Then it was suspended in deionized water separately in order to use it in the biosorption. 100 mL solutions containing 100 mg/L Fe, Zn, Pb, Mn and Cu was prepared from stock solution containing 1g/L FeSo4 (Fe2+), ZnSo4 (Zn2+), Pb(NO3)2 (Pb2+) MnSo4 (Mn2+) and CuSo4 (Cu2+). Then 4.0 g microorganism (mg/L) was added to the medium (20 mg/L) and adsorptions of metals were investigated for different pH values adjusted by using HCl and NaOH at 37ºC. The solution containing the biomass was agitated in a shaker of 150 rpm during the adsoption. Samples taken at predetermined intervals were centrifuged and supernatants were analyzed. The analyses of Fe2+, Zn2+, Pb2+, Mn2+, Cu2+ ion was carried out by atomic adsorption spectrophotometer (Perkin- Elmer) at 0.01 ppm sensitivity level after dilution of the samples. By taking the determined optimum conditions into consideration, the capacity of microorganism to remove the mentioned metal from the tannery effluent was searched with the same method.

Statistical analysis

The data recorded in triplicate for the parameters were subjected to ANOVA using SPSS-statistical program at 5 % significance level.

Results and discussion

Some physicochemical characteristics of paper mill effluent were ascertained, from where Fe2+, Zn2+, Pb2+, Mn2+, Cu2+ tolerant bacteria were isolated. The colour of the effluent sample is brown, temperature is 39oC and pH is 8.4. When subjected to ICP (Intra-couple plasma), total Fe2+, Zn2+, Pb2+, Mn2+, Cu2+ was estimated to be about 100 mg/L. Fe2+, Zn2+, Pb2+, Mn2+, Cu2+ resistant isolates were identified as Pseudomonas fluorescens and Pseudomonas aeruginosa according to Bergey’s manual Systematic Bacteriology. The effect of pH on heavy metals (Fe2+, Zn2+ , Pb2+ ,Mn2+ ,Cu2+) degrading by the bacterial strains (Pseudomonas aeruginosa and Pseudomonas fluorescens) were investigated and the results were presented in the table – 1. The maximum degrading of heavy metal at pH 8 by the microbial Pseudomonas aeruginosa ( 93.7% for Fe2+, 93.1% for Zn2+, 92.6% for Pb2+, 91.8% for Mn2+ and 92.2% for Cu2+) respectively followed by Pseudomonas fluorescens in the same pH ( 89.6% for Fe2+, 88.8% for Zn2+, 88.1% for Pb2+, 87.1% for Mn2+ and 87.7% for Cu2+). The effect of temperature on heavy metals (Fe2+, Zn2+ , Pb2+ ,Mn2+ ,Cu2+) degrading by the bacterial strains (Pseudomonas aeruginosa and Pseudomonas fluorescens) were investigated and the results were presented in the table – 2. The maximum degrading of heavy metals at temperature of 30°C by the Pseudomonas aeruginosa strain (79.7% for Fe2+, 79.4% for Zn2+, 78.8% for Pb2+, 77.7% for Mn2+ and 78.1% for Cu2+ ) followed by Pseudomonas fluorescens (77.6% for Fe2+, 76.9% for Zn2+, 76.4% for Pb2+, 75.1% for Mn2+ and 75.8% for Cu2+).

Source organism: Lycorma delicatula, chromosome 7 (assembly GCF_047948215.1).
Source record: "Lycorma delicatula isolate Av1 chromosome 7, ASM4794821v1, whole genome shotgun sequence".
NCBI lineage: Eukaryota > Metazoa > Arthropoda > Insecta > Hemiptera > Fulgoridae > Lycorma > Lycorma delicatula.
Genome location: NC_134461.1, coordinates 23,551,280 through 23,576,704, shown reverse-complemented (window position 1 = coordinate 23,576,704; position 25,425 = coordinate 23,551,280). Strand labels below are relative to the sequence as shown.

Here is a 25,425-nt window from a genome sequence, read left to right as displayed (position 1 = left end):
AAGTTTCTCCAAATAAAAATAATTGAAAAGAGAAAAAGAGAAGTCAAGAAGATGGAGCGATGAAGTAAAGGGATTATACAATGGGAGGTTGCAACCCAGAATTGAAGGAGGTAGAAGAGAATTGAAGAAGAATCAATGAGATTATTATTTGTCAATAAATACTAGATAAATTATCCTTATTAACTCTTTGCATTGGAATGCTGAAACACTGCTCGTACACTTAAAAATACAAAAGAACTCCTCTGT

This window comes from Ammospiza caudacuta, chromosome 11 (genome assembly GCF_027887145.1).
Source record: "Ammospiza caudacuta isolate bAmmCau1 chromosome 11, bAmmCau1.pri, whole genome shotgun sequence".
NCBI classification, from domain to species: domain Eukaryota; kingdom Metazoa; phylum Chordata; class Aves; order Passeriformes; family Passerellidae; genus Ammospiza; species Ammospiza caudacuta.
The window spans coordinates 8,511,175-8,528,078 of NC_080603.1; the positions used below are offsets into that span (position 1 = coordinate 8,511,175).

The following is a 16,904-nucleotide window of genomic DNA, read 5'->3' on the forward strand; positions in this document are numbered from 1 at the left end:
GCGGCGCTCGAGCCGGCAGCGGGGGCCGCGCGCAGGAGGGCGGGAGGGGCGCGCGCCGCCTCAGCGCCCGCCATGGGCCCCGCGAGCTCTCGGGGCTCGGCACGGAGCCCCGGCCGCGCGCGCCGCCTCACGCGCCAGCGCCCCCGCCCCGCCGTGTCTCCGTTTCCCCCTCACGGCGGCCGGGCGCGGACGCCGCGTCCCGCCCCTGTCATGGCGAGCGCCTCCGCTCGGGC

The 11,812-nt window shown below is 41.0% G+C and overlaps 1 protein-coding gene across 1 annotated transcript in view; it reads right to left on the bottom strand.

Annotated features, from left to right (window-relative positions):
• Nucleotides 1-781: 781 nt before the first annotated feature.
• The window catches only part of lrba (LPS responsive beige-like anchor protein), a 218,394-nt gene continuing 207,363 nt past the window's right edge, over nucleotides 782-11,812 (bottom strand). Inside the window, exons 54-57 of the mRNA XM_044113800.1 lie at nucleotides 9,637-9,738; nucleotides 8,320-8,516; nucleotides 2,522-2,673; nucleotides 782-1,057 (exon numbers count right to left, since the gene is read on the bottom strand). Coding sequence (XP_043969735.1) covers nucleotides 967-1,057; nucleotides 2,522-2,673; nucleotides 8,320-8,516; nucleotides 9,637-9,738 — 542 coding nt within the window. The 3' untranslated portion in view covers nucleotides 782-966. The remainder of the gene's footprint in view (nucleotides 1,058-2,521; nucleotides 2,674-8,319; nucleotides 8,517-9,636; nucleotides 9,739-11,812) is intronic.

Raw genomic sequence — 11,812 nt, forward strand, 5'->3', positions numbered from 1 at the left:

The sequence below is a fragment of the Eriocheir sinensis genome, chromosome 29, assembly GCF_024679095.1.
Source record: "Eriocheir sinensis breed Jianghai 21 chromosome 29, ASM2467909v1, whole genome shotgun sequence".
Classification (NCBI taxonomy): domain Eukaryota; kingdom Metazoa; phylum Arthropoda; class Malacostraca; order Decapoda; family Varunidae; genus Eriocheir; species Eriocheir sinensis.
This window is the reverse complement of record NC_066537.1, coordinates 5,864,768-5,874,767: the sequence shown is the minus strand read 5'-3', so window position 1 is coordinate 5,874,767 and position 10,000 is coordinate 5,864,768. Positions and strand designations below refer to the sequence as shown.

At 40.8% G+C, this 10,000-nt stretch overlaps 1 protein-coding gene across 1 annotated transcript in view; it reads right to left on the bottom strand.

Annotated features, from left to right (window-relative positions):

The pH ranging from 7 to 9 were studied for optimization of heavy metals degradation with the two efficient isolates were (Pseudomonas fluorescens) and (Pseudomonas aeruginosa) were initially supplied with 100 mg/ L of Fe 2+, Zn2+, Pb2+, Mn2+,and Cu2+ with inoculums volume of 2 ml, at optimum pH 8, the highest reduction was occured by the strain Pseudomonas aeruginosa for Fe 2+, Zn2+, Pb2+, Mn2+,and Cu2+ was 93.7, 93.1, 92.6, 92.2 and 91.8 for Pseudomonas fluorescens reduction percentage was 89.6, 88.8, 8.1, 87.7 and 87.1 Fe 2+, Zn2+, Pb2+, Mn2+,and Cu2+ respectively, where as in PMB 6 the removal of percentage was 83.6, 83.2, 83.1, 82.8 and 82.4 for Fe 2+, Zn2+, Pb2+,, Mn2+,and Cu2+ respectively. The similar results were reported by Shail Singh et al., (2007). In his report that the mixed culture of two bacterial strains Bacillus sp, Serratia marcescens of pulp paper effulent was found slightly alkaline, as the pH was recorded 8.0 that decreased upto 7.0. heavy metals such as Cd, Cr, Cu, Fe, Mn, Ni, Pb and Zn were decreased upto zero level and effulent was also characterized by decrease concentration of ions such as No3 – (16.8), K+ (18) and Na + (59 mg/l) at 168h incubation period respectively.